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Across Europe, marketers have successfully overcome their particular challenges in email marketing by understanding how people use digital communications and by looking at the extent to which the internet has been adopted.

In the UK, writes Antonio Ferrara, we can take valuable lessons from these approaches to develop strategies that can help us gain the trust and attention of audiences.

In countries where there is still much distrust for the internet, people are not as open to give their information online or use interactive tools. This is the case in southern Europe, where lower broadband penetration and limited localised content has resulted in the slower adoption of the internet.

Faced with this challenge, marketers in southern Europe have employed trust building tactics to make their email campaigns more successful.

Knowing that they need to be extremely sensitive about gathering information, they have resorted to using their offline presence and brand recognition to build their databases.

This is a slow process, but handling customers' information with care is the key to earning and keeping their trust before moving on to more complex and sophisticated content and technologies.

This approach has been successful in bridging the gap between offline and online marketing and getting customers more comfortable with online transactions.

In the UK, we can take some of these lessons and give customers a more personal experience that begins with one-on-one contact. This is particularly relevant when it comes to targeting older populations who are nervous about giving their email addresses and credit card information online.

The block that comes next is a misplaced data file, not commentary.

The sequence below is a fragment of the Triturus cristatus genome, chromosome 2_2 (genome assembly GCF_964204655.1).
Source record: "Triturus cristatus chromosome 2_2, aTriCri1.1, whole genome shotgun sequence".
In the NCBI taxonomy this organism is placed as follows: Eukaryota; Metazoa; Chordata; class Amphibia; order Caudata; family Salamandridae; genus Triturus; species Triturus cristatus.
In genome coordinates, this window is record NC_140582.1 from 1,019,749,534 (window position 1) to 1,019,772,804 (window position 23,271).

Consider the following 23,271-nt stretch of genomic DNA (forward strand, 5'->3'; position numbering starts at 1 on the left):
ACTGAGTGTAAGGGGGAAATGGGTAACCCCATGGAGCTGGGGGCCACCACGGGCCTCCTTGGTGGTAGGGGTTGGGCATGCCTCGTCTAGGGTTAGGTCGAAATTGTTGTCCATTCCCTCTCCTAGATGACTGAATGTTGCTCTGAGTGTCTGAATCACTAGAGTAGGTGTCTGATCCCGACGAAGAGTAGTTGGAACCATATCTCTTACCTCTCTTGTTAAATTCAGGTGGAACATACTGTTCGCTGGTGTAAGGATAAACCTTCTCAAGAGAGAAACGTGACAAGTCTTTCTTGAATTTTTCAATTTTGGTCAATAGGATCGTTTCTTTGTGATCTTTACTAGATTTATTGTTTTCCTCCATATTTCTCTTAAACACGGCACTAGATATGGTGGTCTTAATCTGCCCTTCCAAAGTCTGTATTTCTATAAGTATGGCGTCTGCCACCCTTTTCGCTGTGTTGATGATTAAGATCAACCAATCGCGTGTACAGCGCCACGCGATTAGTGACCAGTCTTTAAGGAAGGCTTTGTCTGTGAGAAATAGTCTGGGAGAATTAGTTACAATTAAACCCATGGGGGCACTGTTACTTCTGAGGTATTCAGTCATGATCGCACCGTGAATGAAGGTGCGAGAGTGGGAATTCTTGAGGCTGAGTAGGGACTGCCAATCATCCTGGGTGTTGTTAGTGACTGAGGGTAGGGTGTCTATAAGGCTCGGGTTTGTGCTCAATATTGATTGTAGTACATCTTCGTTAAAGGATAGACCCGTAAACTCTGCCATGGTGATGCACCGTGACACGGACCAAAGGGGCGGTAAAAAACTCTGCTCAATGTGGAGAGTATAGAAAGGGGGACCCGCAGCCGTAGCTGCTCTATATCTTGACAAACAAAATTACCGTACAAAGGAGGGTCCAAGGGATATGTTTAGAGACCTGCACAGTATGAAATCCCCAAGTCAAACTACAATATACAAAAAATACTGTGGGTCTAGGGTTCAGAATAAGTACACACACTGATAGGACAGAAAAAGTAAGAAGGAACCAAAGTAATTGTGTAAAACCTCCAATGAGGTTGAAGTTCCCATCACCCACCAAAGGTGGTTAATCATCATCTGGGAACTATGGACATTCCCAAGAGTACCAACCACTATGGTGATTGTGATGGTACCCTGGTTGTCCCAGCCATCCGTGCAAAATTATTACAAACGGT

Any brand wanting to reach out to this group should be conscious of their apprehension and develop relationships with their customers by calling them and talking them through the process of purchasing online or offering one-on-one advice at their stores.

The bottom line is that marketers need to make the effort to get to know their customers, understand what they are interested in, and send them information of value with a personal touch.

Very different challenges face marketers in regions where the internet is a central part of daily life. In northern Europe for example, people are extremely comfortable with giving their email addresses and signing up for online promotions and newsletters.

However, this environment does not necessarily make it easier for marketers. If anything, it means that they have to compete more fiercely for the attention of customers in a saturated environment.

To stand out from the crowd, marketers are putting emphasis on creativity and content. They have developed interactive email marketing tools, such as surveys, and involved customers in the development of their campaigns.

The response rate for these online email surveys can reach an outstanding 20%, compared to a typical 1% response rate with paper surveys. They then use this information to create promotions that are tailored to the survey results and have a better chance of being read. 

The lessons from the North are also quite relevant in the UK, particularly in targeting younger audiences attracted by interactivity and mobile technologies. Marketers can employ advanced digital tools among this specific group. 

For example, they can use WAP-Push to bring rich content to mobile devices, embedding a WAP link into the SMS message  to increase the impact  and stimulate sales. 

They can now use the text to motivate people to click thru the WAP link, where a much fuller presentation of the offer can be communicated. Ultimately, involving young customers in the development of a campaign will engage them and ensure the delivery of information that is relevant and valuable.

Being able to extract the valuable lessons from what marketers have done across regions is key for those in the UK. This will provide the best strategy to face diverse challenges through a thoughtful combination of trust building tactics, as well as creative ideas to stand out from the crowds of marketing emails.

Antonio Ferrara is strategic services executive at Premiere Global Services .


Published 16 May, 2007 by Contributor

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